June 12, 2017

"Tear Down This Wall!"


"Tear Down This Wall!"
President Reagan Speaking at the Berlin Wall, Brandenburg Gate, Federal Republic of Germany, June 12, 1987 {US National Archives}

Thirty years ago today, US President Ronald Reagan challenged Soviet General Secretary Mikhail Gorbachev to tear down the Berlin Wall. Two years later, the wall came down after a German bureaucrat misspoke.

What was the Berlin Wall?

Dividing the city of Berlin cleanly in two, the Berlin Wall was an imposing structure (156 km long and 3-4 meters high) that demarcated the border between Western Europe and the Eastern Bloc within Berlin. Under the terms of the Potsdam Agreement and the London Protocol of 1944, the victors of World War II (Britain, France, the US and the USSR) split Germany into four occupation zones. Berlin, the German capital, was an enclave inside of the Soviet zone, and it too was divided into four occupation zones. Eventually, the British, French and US sectors were unified into a single western zone.

NASA Image of the wall’s path {NASA}

In August 1961, frustrated by a decade of emigrational brain drain, the leadership in East Germany and the Kremlin decided to construct a barrier to stop Germans from leaving East Berlin (while publicly stating that the wall’s purpose was to prevent western aggression; the East German government officially termed the wall “The Anti-Fascist Protection Rampart”).

The hastily erected wall heightened East-West tensions and separated many from their loved ones. It also made stark the differences between West and East: one free, the other under rigid Soviet control; one prosperous, the other, not so.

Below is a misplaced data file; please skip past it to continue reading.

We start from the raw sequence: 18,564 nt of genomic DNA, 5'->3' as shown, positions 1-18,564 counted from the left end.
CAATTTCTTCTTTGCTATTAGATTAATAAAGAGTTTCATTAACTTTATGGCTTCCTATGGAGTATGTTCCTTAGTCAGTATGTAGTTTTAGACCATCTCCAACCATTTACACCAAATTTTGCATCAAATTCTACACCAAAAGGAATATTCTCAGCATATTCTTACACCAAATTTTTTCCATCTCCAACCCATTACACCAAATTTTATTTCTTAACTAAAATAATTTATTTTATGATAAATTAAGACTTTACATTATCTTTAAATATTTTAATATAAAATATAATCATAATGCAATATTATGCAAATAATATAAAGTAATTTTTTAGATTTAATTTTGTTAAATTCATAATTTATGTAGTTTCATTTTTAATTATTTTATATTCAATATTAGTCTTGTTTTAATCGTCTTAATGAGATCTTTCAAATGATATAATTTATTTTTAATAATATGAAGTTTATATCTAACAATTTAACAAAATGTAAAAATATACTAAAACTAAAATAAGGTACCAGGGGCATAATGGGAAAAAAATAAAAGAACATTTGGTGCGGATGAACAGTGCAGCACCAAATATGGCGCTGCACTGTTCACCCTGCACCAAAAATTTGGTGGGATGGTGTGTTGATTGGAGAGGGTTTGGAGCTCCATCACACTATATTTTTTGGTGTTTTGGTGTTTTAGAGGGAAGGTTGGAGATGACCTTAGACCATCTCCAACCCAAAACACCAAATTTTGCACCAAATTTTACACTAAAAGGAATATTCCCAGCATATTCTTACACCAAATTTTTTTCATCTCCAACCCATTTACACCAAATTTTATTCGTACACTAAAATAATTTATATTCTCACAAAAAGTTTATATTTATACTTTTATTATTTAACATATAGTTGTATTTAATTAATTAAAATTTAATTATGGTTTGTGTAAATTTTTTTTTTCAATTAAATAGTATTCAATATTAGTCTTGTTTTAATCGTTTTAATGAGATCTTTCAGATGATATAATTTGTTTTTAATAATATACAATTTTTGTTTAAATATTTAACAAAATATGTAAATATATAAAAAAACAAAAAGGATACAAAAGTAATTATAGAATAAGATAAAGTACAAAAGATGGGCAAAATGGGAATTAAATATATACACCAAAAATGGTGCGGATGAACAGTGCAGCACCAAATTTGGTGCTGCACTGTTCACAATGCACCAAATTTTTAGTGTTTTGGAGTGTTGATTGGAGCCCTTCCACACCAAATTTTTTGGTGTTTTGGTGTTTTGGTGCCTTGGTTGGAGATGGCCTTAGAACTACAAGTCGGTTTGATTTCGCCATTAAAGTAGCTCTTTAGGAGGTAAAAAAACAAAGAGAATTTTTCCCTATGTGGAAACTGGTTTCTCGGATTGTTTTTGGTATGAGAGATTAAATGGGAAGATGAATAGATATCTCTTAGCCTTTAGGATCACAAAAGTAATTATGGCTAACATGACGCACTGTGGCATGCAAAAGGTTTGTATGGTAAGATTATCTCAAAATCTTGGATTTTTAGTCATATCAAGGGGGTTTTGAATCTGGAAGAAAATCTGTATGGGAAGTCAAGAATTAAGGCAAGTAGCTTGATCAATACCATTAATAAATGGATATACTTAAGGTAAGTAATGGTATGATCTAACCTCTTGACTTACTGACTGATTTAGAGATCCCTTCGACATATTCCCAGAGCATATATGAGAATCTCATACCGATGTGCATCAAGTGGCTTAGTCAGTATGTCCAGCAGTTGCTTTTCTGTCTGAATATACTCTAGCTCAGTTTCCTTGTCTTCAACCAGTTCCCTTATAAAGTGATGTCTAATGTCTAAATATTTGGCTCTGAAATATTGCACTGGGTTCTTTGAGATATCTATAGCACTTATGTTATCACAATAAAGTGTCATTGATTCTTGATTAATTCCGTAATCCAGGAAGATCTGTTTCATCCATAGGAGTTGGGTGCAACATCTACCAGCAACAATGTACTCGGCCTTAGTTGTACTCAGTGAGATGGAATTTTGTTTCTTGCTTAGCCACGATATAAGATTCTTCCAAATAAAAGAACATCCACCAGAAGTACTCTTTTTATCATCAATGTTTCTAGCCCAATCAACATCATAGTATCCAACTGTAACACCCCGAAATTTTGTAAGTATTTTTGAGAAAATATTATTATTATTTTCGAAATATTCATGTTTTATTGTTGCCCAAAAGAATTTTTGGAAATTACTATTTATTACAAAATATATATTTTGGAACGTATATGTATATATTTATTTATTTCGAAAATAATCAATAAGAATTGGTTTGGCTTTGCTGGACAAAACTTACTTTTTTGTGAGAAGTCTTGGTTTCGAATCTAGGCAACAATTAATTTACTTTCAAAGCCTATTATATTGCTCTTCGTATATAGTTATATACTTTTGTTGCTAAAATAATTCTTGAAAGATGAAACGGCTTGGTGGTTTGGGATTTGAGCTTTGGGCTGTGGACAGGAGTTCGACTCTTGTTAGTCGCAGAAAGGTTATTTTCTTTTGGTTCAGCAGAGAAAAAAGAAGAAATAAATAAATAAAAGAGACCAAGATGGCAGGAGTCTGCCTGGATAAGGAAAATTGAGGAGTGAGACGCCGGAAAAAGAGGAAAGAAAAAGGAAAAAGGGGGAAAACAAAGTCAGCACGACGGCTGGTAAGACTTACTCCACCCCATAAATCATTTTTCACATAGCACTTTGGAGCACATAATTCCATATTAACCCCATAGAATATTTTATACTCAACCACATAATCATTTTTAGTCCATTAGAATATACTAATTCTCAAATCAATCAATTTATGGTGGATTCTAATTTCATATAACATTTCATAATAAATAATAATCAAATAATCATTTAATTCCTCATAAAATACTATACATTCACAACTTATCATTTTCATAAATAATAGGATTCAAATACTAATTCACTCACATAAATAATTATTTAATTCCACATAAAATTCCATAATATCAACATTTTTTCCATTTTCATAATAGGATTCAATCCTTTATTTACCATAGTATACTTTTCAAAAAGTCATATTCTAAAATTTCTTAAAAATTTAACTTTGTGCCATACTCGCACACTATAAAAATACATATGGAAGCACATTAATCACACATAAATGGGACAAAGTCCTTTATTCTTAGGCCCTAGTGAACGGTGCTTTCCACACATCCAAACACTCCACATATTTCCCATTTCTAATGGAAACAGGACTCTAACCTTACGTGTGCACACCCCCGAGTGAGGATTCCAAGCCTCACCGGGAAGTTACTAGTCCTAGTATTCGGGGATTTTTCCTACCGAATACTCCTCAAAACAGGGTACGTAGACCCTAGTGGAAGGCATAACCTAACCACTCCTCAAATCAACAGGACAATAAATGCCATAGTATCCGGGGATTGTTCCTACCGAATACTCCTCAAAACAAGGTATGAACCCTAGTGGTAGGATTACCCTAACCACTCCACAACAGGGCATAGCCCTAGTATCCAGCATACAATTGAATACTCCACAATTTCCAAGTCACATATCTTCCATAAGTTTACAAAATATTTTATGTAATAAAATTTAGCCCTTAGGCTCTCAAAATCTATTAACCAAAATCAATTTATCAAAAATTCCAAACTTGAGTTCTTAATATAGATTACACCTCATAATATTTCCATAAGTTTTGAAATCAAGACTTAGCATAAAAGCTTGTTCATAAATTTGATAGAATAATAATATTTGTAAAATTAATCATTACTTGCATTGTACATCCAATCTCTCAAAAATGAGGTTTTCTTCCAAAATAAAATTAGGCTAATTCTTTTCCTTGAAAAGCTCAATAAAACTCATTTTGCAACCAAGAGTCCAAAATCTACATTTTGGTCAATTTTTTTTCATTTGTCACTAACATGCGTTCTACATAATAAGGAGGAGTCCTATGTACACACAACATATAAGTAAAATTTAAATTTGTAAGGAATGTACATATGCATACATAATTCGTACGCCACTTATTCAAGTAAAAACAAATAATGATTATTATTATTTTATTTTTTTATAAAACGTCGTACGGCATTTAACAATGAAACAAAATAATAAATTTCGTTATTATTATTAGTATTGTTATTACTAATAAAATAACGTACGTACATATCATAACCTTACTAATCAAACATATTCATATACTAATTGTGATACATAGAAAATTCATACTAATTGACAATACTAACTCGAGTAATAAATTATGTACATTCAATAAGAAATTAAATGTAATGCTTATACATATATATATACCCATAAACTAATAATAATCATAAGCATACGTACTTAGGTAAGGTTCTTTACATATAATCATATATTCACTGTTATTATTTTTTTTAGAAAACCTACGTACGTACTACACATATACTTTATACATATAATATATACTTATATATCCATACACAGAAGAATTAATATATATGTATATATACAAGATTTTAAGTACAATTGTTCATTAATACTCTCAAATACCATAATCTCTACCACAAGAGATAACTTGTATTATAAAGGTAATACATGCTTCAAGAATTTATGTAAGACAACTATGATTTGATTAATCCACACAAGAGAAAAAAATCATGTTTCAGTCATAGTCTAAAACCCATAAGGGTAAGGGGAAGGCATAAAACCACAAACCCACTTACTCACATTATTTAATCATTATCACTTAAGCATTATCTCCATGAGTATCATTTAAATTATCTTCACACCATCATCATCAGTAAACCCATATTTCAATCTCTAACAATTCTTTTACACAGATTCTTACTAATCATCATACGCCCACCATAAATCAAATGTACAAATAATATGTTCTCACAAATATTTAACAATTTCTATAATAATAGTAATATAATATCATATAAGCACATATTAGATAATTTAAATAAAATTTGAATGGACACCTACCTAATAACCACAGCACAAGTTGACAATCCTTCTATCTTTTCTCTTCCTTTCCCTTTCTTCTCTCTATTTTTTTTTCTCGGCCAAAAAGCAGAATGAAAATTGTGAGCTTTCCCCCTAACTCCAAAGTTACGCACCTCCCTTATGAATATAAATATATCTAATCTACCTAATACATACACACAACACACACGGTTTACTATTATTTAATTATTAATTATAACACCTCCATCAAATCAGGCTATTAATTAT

The wall became the most visible landmark of the Cold War. Visible, indeed, from outer space.

A Section of the Wall in 1986 {Wikimedia Commons}

What did Reagan say, exactly?

Aside from the most famous line in the speech (which comes about halfway through), Reagan’s long speech (delivered on the 40th anniversary of the Marshall Plan) was a powerful declaration of the anticommunist motivation. Here are a few choice excerpts:

Standing before the Brandenburg Gate, every man is a German, separated from his fellow men. Every man is a Berliner, forced to look upon a scar.

...

As long as the gate is closed, as long as this scar of a wall is permitted to stand, it is not the German question alone that remains open, but the question of freedom for all mankind. Yet I do not come here to lament. For I find in Berlin a message of hope, even in the shadow of this wall, a message of triumph.

...

In the 1950s, Khrushchev predicted: "We will bury you." ... [Yet] even today the Soviet Union still cannot feed itself. After these four decades, then, there stands before the entire world one great and inescapable conclusion: Freedom leads to prosperity. Freedom replaces the ancient hatreds among the nations with comity and peace. Freedom is the victor.